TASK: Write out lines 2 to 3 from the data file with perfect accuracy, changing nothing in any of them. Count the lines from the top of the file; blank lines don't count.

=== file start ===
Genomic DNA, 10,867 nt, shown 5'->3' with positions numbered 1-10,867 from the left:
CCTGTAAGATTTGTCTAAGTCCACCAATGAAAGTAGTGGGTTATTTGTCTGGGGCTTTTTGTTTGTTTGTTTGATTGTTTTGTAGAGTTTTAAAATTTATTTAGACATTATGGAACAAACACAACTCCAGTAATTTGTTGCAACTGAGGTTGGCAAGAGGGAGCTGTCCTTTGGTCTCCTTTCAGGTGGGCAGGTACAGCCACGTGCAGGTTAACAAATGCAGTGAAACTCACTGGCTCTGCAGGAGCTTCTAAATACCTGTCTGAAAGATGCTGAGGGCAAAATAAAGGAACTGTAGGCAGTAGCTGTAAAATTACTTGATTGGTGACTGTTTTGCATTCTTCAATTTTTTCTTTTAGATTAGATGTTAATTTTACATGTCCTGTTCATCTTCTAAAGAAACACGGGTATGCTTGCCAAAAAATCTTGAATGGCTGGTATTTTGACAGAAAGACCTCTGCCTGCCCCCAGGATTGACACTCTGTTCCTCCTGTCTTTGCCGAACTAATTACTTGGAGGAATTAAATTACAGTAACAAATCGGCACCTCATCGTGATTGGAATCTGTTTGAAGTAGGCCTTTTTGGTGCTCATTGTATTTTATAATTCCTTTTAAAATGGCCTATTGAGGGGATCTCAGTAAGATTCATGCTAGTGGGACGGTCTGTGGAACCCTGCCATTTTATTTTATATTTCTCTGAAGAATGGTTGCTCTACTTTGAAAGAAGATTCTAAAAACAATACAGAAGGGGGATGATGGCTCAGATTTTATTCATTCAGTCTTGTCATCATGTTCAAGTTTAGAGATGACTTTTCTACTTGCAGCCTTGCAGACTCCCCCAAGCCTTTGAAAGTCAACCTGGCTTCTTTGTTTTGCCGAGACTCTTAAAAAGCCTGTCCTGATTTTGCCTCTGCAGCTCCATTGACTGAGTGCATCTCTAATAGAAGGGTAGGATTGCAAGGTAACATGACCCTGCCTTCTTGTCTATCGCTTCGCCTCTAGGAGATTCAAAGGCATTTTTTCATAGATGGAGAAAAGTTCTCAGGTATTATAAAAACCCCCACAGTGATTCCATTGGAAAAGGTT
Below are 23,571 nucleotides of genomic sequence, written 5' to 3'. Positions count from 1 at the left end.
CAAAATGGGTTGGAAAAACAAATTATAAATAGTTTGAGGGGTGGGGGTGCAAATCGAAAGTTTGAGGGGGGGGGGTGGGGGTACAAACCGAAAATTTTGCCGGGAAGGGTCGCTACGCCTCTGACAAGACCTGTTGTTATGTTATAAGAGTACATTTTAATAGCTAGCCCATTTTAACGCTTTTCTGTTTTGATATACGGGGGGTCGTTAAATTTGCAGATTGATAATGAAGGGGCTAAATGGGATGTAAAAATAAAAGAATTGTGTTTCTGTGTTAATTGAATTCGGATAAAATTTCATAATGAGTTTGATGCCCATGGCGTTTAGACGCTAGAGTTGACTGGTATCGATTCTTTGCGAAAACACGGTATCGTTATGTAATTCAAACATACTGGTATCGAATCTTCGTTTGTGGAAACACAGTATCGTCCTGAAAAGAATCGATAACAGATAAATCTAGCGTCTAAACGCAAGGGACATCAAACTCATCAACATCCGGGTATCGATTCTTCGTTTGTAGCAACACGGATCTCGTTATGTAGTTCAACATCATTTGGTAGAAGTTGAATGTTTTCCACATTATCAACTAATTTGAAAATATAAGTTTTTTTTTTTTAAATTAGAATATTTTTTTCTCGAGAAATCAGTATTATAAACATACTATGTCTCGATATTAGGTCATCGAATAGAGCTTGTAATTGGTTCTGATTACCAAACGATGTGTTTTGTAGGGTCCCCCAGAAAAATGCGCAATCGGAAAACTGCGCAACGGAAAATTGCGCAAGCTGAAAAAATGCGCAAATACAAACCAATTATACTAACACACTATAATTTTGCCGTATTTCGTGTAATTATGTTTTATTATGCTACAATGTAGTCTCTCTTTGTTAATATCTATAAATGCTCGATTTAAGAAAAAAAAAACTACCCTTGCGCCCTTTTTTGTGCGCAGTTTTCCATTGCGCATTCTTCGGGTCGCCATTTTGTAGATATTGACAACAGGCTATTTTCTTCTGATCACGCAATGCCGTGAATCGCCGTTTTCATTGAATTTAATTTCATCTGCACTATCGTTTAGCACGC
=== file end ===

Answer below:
CCTGTAAGATTTGTCTAAGTCCACCAATGAAAGTAGTGGGTTATTTGTCTGGGGCTTTTTGTTTGTTTGTTTGATTGTTTTGTAGAGTTTTAAAATTTATTTAGACATTATGGAACAAACACAACTCCAGTAATTTGTTGCAACTGAGGTTGGCAAGAGGGAGCTGTCCTTTGGTCTCCTTTCAGGTGGGCAGGTACAGCCACGTGCAGGTTAACAAATGCAGTGAAACTCACTGGCTCTGCAGGAGCTTCTAAATACCTGTCTGAAAGATGCTGAGGGCAAAATAAAGGAACTGTAGGCAGTAGCTGTAAAATTACTTGATTGGTGACTGTTTTGCATTCTTCAATTTTTTCTTTTAGATTAGATGTTAATTTTACATGTCCTGTTCATCTTCTAAAGAAACACGGGTATGCTTGCCAAAAAATCTTGAATGGCTGGTATTTTGACAGAAAGACCTCTGCCTGCCCCCAGGATTGACACTCTGTTCCTCCTGTCTTTGCCGAACTAATTACTTGGAGGAATTAAATTACAGTAACAAATCGGCACCTCATCGTGATTGGAATCTGTTTGAAGTAGGCCTTTTTGGTGCTCATTGTATTTTATAATTCCTTTTAAAATGGCCTATTGAGGGGATCTCAGTAAGATTCATGCTAGTGGGACGGTCTGTGGAACCCTGCCATTTTATTTTATATTTCTCTGAAGAATGGTTGCTCTACTTTGAAAGAAGATTCTAAAAACAATACAGAAGGGGGATGATGGCTCAGATTTTATTCATTCAGTCTTGTCATCATGTTCAAGTTTAGAGATGACTTTTCTACTTGCAGCCTTGCAGACTCCCCCAAGCCTTTGAAAGTCAACCTGGCTTCTTTGTTTTGCCGAGACTCTTAAAAAGCCTGTCCTGATTTTGCCTCTGCAGCTCCATTGACTGAGTGCATCTCTAATAGAAGGGTAGGATTGCAAGGTAACATGACCCTGCCTTCTTGTCTATCGCTTCGCCTCTAGGAGATTCAAAGGCATTTTTTCATAGATGGAGAAAAGTTCTCAGGTATTATAAAAACCCCCACAGTGATTCCATTGGAAAAGGTT
Below are 23,571 nucleotides of genomic sequence, written 5' to 3'. Positions count from 1 at the left end.